*By: Diane Hobenshield Tepylo & Lisa Floyd*

*Diane taught mathematics and programming at a small secondary school in Eastern Ontario for many years. She is now is a doctoral student at the Ontario Institute for Studies in Education at the University of Toronto. In her research and teaching, Diane explores how spatial reasoning and computational thinking can help mathematical learning. diane.tepylo@mail.utoronto.ca***Lisa taught Computational Thinking in Math and Science Courses at Western University’s Faculty of Education in the recent Winter Term. She also teaches high school computer science and math with the Thames Valley District School Board in London, Ontario. She is a passionate advocate for getting young kids to code. She is currently a grad student pursing her Masters of Professional Education in the field of mathematics and likes to research new ways to enhance understanding of math concepts for young people. As a mother of three young sons, she appreciates toys that make learning fun yet challenging. Follow her on Twitter @lisaannefloyd**

Recently there has been substantial interest in teaching coding throughout the K-12 curriculum as there are numerous educational benefits (cf. Kafai and Burke 2014; Resnick et al. 2009). Coding develops computational thinking – skills such as problem solving, pattern recognition, problem decomposition and abstraction to create models, algorithm design, and the analysis and visualization of data (Wing 2006). There are increasing efforts to promote coding as a means for teaching mathematics (Gadanidis 2015; Misfeldt and Ejsing-Dunn 2015), specifically in elementary students (Papert 1980, 1993, 1994).

As secondary mathematics and programming teachers, we have learned that there is great potential to use programming to teach mathematics concepts. When we began teaching programming, we taught the content in a sequential manner. We presented lessons introducing specific commands, expressions, and constructs, followed by a series of exercises to practice those structures. Occasionally we assigned a problem that we thought would require students to consolidate the taught structures. Some students succeeded with this approach, but many needed substantial help to solve the problem. We had demonstrated the tools, but had not helped the students understand the mathematics behind their use.

Driven to help our students be more successful, we independently experimented in our individual classrooms, expanding our teaching repertoires. Listening to how our students understood the programing commands and structures, we adjusted our teaching to help our students become better at programming. By doing so, we found that our students were learning mathematics.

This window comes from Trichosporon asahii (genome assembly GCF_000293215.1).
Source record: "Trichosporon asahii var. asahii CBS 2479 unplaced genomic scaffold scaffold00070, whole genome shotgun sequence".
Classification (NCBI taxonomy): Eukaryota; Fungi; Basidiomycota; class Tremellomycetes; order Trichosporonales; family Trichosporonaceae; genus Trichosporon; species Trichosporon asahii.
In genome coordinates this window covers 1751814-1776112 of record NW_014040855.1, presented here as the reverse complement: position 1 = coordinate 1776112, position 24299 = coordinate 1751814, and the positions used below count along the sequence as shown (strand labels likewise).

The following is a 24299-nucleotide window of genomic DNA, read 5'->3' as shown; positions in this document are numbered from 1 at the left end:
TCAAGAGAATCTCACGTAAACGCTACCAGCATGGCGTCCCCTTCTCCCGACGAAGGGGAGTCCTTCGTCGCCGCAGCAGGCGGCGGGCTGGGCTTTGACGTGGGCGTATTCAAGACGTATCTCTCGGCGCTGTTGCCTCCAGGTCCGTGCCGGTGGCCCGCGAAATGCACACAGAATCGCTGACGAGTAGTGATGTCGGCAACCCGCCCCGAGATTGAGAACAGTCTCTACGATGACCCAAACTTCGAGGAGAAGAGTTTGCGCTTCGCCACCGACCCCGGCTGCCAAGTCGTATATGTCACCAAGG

Here, we share several examples of mathematical learning through programming: improving student understanding of division and place value.

**Division, Remainders And Rounding In Context**

Many students struggle with making sense of remainders in context (Carpenter et al. 1983; E.A. Silver 1997; E. A. Silver et al. 1993). For example with the question, “an army bus holds 36 soldiers. If 1128 soldiers are being bused to their training site, how many buses are needed?” (Carpenter et al. 1983). A significant number of students spit out the result 31.333 or 31 1/3 for the bus problem without considering what the fractional portion means. Can there be 1/3 of a bus? Alternatively, many students follow the learned rule, ‘if the fraction is less than half, round down.’ This rule results in an answer of 31 buses. Students do not consider how the remaining 12 solders (1/3 of 36) will be transported. Li and Silver (2000) argue that once students have learned about fractions and decimals, students follow algorithms with no consideration about what the fractional portion of the answer means in the context of the problem.

In computer science courses, different programming commands act as tools that help focus attention on meaningful use of remainders. In many programming languages, there are three types of division: regular, integer and modulus – in Python these are written ‘/’ for regular division, ‘//’ to determine the integer portion of a division and ‘%’ for modulus division, which returns the remainder. As we introduce these programming statements, we facilitate discussions with our students about the different uses of these commands, making references to mathematics and real-life problems.